Guo Pei- Star to the stars
Bespoke tailoring was considered inferior to many of the items sold in department stores at that time. Clients often asked her why the clothes she sold at Rose Studio were more expensive than brand name items.
What sustained her, she says, was her passion for couture.
A ready-to-wear designer has to guess what will appeal to the general consumer, she says, but haute couture is easier because “you only need to think about one customer, her needs, her taste and her style”.
It also allows her free rein on her creativity: “I can design something very arty and far removed from reality.”
Guo admits she has not been a shrewd businesswoman. It is the usual bespoke tailoring rule to ask only for a deposit first, but Guo insisted on the full amount upfront.
Even so, her own rule sometimes worked to her disadvantage. Time and again, the perfectionist went over budget to realize her ideal design: “I can’t help it, because they’re my creations.”
The way she put her heart into each piece of clothing eventually won her a group of loyal clients. Today, Rose Studio boasts more than 1,000 regular customers, who buy up to 30 to 40 dresses a year.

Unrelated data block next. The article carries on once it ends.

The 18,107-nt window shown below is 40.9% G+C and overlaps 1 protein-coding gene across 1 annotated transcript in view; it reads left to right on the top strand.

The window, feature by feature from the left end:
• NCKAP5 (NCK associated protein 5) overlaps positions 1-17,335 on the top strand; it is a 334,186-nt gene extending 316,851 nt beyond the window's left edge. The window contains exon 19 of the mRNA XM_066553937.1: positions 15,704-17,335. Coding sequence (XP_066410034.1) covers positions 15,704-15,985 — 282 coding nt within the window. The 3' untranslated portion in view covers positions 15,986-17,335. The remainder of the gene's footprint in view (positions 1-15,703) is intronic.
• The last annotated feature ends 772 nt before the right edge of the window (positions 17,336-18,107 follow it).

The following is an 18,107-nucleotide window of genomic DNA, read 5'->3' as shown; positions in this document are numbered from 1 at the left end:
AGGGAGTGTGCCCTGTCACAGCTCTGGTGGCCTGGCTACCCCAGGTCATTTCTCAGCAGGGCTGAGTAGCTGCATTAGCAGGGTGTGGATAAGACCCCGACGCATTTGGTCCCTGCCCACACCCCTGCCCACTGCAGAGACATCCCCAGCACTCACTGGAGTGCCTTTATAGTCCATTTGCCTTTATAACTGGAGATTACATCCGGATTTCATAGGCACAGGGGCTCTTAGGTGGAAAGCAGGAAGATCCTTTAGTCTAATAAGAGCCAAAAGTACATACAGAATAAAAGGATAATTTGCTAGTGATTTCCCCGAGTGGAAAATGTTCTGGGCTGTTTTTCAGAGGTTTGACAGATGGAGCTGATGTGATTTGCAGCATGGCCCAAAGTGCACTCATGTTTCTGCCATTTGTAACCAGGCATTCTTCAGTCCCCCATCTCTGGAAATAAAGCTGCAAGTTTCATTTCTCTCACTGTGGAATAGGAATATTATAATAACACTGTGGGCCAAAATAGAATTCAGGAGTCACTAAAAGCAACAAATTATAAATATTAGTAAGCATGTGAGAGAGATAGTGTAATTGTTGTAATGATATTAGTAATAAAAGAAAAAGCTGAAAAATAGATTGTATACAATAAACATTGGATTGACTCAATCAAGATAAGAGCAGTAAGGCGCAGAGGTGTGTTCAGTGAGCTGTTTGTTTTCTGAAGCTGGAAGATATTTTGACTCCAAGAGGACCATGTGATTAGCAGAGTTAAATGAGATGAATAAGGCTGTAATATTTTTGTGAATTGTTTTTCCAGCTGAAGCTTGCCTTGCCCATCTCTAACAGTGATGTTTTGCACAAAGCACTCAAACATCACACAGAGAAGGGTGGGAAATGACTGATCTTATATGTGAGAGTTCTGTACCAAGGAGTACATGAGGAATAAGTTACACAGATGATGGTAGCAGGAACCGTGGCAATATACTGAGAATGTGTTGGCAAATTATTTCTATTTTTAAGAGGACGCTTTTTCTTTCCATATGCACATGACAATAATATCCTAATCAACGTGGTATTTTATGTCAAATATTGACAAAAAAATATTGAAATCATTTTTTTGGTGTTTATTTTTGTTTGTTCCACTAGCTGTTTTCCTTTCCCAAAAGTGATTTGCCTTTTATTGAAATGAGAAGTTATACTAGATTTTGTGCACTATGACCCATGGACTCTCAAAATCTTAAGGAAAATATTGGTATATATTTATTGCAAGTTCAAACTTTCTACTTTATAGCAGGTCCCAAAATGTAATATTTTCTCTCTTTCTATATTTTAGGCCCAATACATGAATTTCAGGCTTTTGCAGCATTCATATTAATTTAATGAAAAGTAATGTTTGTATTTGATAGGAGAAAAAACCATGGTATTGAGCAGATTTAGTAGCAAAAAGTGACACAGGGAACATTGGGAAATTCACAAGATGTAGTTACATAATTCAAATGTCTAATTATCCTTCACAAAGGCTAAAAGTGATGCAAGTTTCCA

Many of them treat clothing designed by Guo as a kind of museum piece.
Her knack of making clothes that reflect individuality has made her a star among entertainers.
At the annual Central China Television (CCTV) New Year’s Gala, hosts and performers wear Guo’s designs. There are even rumors she has a contract with CCTV.
“Actually, they all came to me as individual clients,” Guo says.
Celebrities at public events insist on a unique design because they don’t want to be seen wearing the same as anyone else, or compared with another star who has the same outfit.
“They have different personalities and qualities and are beautiful in different ways. The dresses they wore were meant to enhance that. There’s no way to compare,” Guo says.
Her success has inspired many fashion design students to pursue a haute couture career. Guo advises them to be humble.
“You can’t think of yourself as an artist, but as a service provider.”
Even though she’s among the most sought-after designers in China, Guo still agrees to late night meetings to suit the needs of clients.
“In my recent collection, my inspiration came from blue and white porcelain. I wanted to show the low-profile, subdued nature of Chinese culture,” she says.
She disagrees with a rigid approach to Chinese elements. The hand embroidery that often features in her designs has long absorbed Indian, French and Russian influences.
Imagination and artistry abound in the fashion industry, but what makes a design stand out? Guo’s answer is simple – the soul.
She says her best designs are an expression of her life experiences: What lasts after what is transient has passed.
“A dress touches people’s hearts. It’s like an opera. You don’t understand the language. Still, you feel moved,” she says.